It was a life of fresh air, right-off-the-vine food and closely supervised study. The priests kept track of the weight gain of the boys, which was dramatic even by teenage standards.

Though it was an all-boys school, the students kept up with the world of girls through the daughters of the maintenance man, who lived on campus with his family. "They would come over Saturday evenings and teach the boys to dance," Doyle remembers. "Some well-to-do family had donated a record player and a radio, and we'd dance to that."

Once a week the priests would load the boys on a bus and go to downtown Norfolk, where they would take in a movie or a football game.

"In the summer we'd go to the beach," Abbaticchio said. "We loved the beach. We'd go five times a week if we could. And we never lost a boy there. We fished many a one out, but we never lost one."

Although Doyle and many other boys loved their life at Barry-Robinson, some students chafed at the discipline, which included paddles, straps and directives to pick bushels of weeds. Reports of runaways were common. Doyle remembers his younger brother packing a sled with a box of possessions and a swimming suit to run away to Florida. The state police picked him up north of the North Carolina border and brought him back.

The following summer, he tried again and made it.

The school was a junior high at first, but in the late '60s, when the Catholic Church started placing orphans in foster homes, the school became a high school or "college prep school" for middle-class Catholic boys.

The enrollment was divided between "home boys," who stayed at Barry year-round, "boarder boys," who went home on weekends, and "day-hops," who went home at the end of the school day.

Koonce, a boarder boy, can recite the routine there as if it were yesterday. "The priest would come in at 5:30 and clap his hands, and if you didn't get up you'd get water in your face."

They all attended Mass first thing in the morning, followed by breakfast - "two pieces of toast, a doughnut, a half-pint of milk and a box of cereal" - and then classes. The boys played sports in the afternoons, a time anticipated by priests as well as students.

"As soon as class was over, I'd change out of my robes into my play clothes," Abbaticchio remembers. "I'd be the first one on the field." The school produced some formidable teams in its time.

Supper was followed by a two-hour study hall, supervised by priests.

"They had to toe the line," Ober said. "There was no yakking, no noise." Though dreaded by the boys, the study hall is most often cited by alumni as the thing that turned them from mediocre to college-bound students.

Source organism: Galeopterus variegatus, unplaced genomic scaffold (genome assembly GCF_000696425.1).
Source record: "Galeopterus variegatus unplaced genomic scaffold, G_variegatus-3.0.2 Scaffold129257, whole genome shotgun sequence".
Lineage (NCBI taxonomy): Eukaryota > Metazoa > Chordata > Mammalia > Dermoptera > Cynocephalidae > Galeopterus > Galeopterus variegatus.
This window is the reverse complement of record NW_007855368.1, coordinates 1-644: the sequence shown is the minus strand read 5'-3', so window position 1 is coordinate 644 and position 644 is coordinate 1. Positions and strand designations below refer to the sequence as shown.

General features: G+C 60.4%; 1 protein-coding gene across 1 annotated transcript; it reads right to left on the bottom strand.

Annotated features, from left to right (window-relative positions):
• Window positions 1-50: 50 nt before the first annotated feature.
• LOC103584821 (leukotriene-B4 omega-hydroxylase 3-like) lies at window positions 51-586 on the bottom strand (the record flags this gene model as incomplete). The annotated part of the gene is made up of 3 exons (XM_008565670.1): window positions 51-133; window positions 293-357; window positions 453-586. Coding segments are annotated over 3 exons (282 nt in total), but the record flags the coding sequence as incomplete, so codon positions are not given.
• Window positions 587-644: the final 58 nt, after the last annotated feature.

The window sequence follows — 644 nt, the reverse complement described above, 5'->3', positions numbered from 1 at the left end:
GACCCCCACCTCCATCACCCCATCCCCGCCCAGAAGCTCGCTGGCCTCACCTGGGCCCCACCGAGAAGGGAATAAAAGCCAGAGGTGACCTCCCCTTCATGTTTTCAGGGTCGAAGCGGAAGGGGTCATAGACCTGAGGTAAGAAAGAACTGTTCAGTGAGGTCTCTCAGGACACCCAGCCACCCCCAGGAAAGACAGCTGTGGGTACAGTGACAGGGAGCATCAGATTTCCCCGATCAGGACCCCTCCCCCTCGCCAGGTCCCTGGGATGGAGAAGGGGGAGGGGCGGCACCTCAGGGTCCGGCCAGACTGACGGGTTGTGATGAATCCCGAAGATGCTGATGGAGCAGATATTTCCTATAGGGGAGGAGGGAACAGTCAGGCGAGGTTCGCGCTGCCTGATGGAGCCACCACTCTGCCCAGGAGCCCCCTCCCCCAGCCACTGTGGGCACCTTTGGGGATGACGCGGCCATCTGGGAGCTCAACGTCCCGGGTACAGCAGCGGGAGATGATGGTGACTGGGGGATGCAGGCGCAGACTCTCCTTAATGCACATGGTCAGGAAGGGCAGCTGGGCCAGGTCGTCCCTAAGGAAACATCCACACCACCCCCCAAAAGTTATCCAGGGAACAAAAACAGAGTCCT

Despite the priests' tight rein on them, or perhaps because of it, the Barry boys always found opportunity for horseplay. Koonce remembers nighttime escapes to the movies, and the paddle punishment afterwards.

The priests remember the boys' antics as well. Abbaticchio recalls with glee a night when he walked out into the pitch-dark hallway and heard one of the boys whispering, "Come on, let's go. Father Damien is asleep, I'm sure."

Abbaticchio could see the silhouette of the boy feeling his way down the hallway wall in the darkness. The boy's hands went from the hard wall of the hallway to the warm flesh of Abbaticchio. "He gave out a yell and ran back in his room." Abbaticchio doubles over with laughter at the memory.

Each Friday the boys would clean the dormitories, waxing the floors, dusting, pulling sheets tight over beds. "If it wasn't clean enough, you'd start over again," Koonce said. The boarder boys went home every Friday night unless they earned too many demerits, in which case they had to stay behind.

The Benedictine priests left Barry-Robinson in 1967 to run an academy in Savannah, Ga., and Franciscan priests took over administration of the home. The school closed as a high school in 1977, after Robinson's heirs complained that it wasn't following the original intentions of his will.

Although the orphan population for whom Robinson intended the school no longer existed, his heirs believed the estate should be for children with some sort of special need. So the school became a group home for troubled adolescent boys that same year. In 1986, the center affiliated with Children's Hospital of The King's Daughters.

The school, now called The Barry Robinson Center, serves emotionally disturbed boys and girls 6 to 17 years of age. About 65 children live at the center, which also has an outpatient treatment program and an array of prevention programs.

Some former students are disappointed that Barry Robinson is no longer a high school. There are no football games to attend, no regular class reunions. Yet they understand Robinson's original intent of helping children in need.

"They're helping very important children here," said Howie Bonnewell, a Virginia Beach resident who graduated in 1973. "And that's what it's all about."

From the Virginian Pilot
Published: October 22, 1993
Section: FRONT, page A1
Source: Elizabeth Simpson, Staff writer
© 1993- Landmark Communications Inc.